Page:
Energy is expended in varying amounts depending on your activity and on the prevailing environment.

Reframing the past is about being able to over-write your previous actions, committed at every stage, and thereby “un-commit” them. And redemption means going back in the game and fixing mistakes that would have been harder to fix at the time.



Chimera Glow Dots



Have a look at Rob Fearon’s piece, “We Love Glow” when you get the chance. A man after my own heart, playing with the kind of looks afforded by modern software and hardware. That’s what I call “retro reframed” and it’s how I roll. What we’re working on appears retro, but actually wouldn’t be possible on older hardware (at least not at a reasonable frame rate).

Alpha-blending? Forget it. The best we got was transparency and masking, on, or off.

Additive blending? Don’t be silly. Overlays, sure. That’s your lot.

I’ve spent all day working on this. I’ve learned that I’m not as fast as I used to be. I’ve learned that music doesn’t help me relax as much as it used to. And I’ve learned that somewhere along the way, life hit me so many times, so hard, that I plain and simple forgot how to just let go and flow. I’m not saying I’ve got it back, but I recognise it. And yes, I’d like some more of that please.

I’ve coded quite a lot, learned some more C++ techniques, got half a graphic editor going, got some glowing graphics going and reverted to Spectrum graphics as opposed to the 3-colour (+black) C64 sprite. The proportions are wrong, the blocks are pink, the glow is Ready-Brek, but I’m happy for today.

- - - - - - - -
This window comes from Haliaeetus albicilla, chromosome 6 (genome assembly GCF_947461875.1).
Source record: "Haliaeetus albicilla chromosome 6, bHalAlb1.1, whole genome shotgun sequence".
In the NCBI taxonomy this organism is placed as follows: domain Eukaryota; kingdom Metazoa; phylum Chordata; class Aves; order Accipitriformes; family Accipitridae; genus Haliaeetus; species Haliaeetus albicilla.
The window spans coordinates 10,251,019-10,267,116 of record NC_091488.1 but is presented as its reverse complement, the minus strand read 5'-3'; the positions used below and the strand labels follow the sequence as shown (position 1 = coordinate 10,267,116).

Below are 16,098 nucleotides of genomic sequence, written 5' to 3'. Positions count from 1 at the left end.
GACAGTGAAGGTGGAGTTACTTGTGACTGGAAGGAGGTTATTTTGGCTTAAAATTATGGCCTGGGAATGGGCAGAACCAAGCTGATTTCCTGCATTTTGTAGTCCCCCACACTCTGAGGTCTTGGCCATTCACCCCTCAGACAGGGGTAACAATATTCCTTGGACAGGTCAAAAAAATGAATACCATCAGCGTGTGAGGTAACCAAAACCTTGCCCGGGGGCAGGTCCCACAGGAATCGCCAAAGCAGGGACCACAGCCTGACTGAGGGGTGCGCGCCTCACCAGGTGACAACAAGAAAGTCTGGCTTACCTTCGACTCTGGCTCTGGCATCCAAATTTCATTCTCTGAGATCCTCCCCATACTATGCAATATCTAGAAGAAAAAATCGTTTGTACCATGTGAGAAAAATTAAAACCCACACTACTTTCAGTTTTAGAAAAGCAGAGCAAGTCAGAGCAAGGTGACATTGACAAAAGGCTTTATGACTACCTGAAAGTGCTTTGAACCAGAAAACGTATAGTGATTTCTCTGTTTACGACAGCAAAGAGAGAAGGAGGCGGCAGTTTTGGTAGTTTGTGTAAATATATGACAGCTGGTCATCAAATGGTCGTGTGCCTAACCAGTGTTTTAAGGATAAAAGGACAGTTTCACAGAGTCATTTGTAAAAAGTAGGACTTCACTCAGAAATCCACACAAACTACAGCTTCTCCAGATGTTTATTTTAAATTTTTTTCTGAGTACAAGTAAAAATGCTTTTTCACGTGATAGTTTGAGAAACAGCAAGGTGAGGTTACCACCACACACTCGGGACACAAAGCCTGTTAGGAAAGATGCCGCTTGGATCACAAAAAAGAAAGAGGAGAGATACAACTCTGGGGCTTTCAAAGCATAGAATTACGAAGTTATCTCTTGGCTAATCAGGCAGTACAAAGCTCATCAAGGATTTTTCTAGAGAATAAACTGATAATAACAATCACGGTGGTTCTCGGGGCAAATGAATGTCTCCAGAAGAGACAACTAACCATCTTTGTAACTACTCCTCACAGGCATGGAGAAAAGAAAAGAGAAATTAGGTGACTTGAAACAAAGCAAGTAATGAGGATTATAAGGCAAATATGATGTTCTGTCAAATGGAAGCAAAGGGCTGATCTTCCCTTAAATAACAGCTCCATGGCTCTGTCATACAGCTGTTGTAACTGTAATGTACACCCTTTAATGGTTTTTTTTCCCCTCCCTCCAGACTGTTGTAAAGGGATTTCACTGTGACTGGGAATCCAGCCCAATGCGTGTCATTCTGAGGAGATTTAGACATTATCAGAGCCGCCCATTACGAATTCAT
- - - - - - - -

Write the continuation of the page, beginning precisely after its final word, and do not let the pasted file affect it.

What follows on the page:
What do you think of that big pixel look on the left by the way? That with some glow maybe? (Don’t worry about the white pixels, they’re just masking)

So what does the title of the piece refer to? Well, the illusion that more is being done than it actually is. I don’t need to do anythign fancy in real-time, other than let the hardware take care of alpha-blending. Everything can and should be faked.

The effect was achieved by adding an external glow filter and a gradient overlay from top left to bottom right at about 50%. The graphics have been scaled up from the Spectrum original enormously.

Now for some animation.


Big Pixels – You Like?

That code I showed you the other day – that was like showing a doctor a boil on your backside that you’d unsuccessfully treated with a home remedy of a pin sterilised in a match flame. Don’t worry, the code dramatically improved, that is, I fixed the bugs and cleaned it up and stopped pretending I understood anything about the bloody vector class and I finally managed to extract some sprites and display them on my demo in chunky pixel form. Here they are.

Bulky Chimera Pixels

What I’m doing here is loading a Spectrum image of my original game, kindly preserved by Internet people, then scanning through it for graphics. the black cut-outs are masks used as cookie cutters – the black pixels got cut out of the background, then the image got blended in. Did you see how I used the word “blended” there? Stop sniggering at the back.

I’ve done the whole faux-retro-pixel thing. I like it.

So I grabbed one of these images and started playing about with it in a graphics package. Here’s my first experiment. It’s a bit weird I know, but I like it.